Opposite: Hadid’s design
for Duna is said to have
been inspired by sand
‘Two almost liquid asymmetrical
glass forms whose intersection
hides a source which shines through
striations on their surface’
comprises two almost liquid asymmetrical glass
forms whose intersection hides a source which shines
through striations on their surface. Its design was
apparently inspired by the geometry of sand dunes.
It will be displayed alongside Hadid’s sculptural Eve
chandelier, comprising 15 organic-looking clear and
opaque glass elements that float at different heights.
The inspiration of natural forms is evident in previous
Hadid designs. Her earlier Genesy floor light, designed
for Artemide, is similarly informed by the growth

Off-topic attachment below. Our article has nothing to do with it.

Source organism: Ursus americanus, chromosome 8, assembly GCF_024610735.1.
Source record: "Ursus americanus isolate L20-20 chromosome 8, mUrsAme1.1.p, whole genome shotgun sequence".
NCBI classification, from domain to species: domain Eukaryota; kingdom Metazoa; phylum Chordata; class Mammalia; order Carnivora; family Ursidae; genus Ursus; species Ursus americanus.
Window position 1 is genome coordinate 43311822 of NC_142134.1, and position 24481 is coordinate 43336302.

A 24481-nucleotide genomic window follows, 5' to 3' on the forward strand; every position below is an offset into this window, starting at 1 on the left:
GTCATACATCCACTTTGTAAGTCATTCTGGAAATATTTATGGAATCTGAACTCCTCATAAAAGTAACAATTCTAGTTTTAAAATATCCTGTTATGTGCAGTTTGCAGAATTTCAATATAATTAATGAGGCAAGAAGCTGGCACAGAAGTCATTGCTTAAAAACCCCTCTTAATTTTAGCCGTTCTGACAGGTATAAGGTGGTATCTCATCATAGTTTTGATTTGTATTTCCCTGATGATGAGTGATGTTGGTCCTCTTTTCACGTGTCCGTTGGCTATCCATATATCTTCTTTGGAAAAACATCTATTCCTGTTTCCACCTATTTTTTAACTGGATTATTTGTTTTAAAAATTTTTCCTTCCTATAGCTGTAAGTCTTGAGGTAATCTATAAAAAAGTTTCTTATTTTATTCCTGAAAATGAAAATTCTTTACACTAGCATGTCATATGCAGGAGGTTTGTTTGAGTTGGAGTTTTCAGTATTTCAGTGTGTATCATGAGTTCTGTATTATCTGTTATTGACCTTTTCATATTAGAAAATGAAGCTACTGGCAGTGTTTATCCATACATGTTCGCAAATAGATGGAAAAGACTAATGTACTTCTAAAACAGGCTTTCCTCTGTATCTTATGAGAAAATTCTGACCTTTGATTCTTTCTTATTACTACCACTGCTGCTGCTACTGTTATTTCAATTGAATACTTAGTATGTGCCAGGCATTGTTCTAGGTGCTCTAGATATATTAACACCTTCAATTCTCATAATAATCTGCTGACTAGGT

patterns of trees, and particularly the forest canopy.
Zumtobel also collaborated with her on more than
one occasion. It worked with architecture and
design firm Sawaya and Moroni to develop the
fluid VorteXX acrylic and fibreglass chandelier with
Hadid and her co-director Patrik Schumacher. It
has been described as ‘a perfect symbiosis of organic
lines and a surprisingly dynamic modulation
of light colours’ whose ‘charismatically curved
outlines remind the beholder of a double helix’.
Physics as well as botany drove many of her luminaire
designs. Viewed in plane VorteXX appears to succumb
to centrifugal force. And when Hadid created a
chandelier for the crystal company Swarovski her
design drew its inspiration from self-organising
systems and nanotechnology.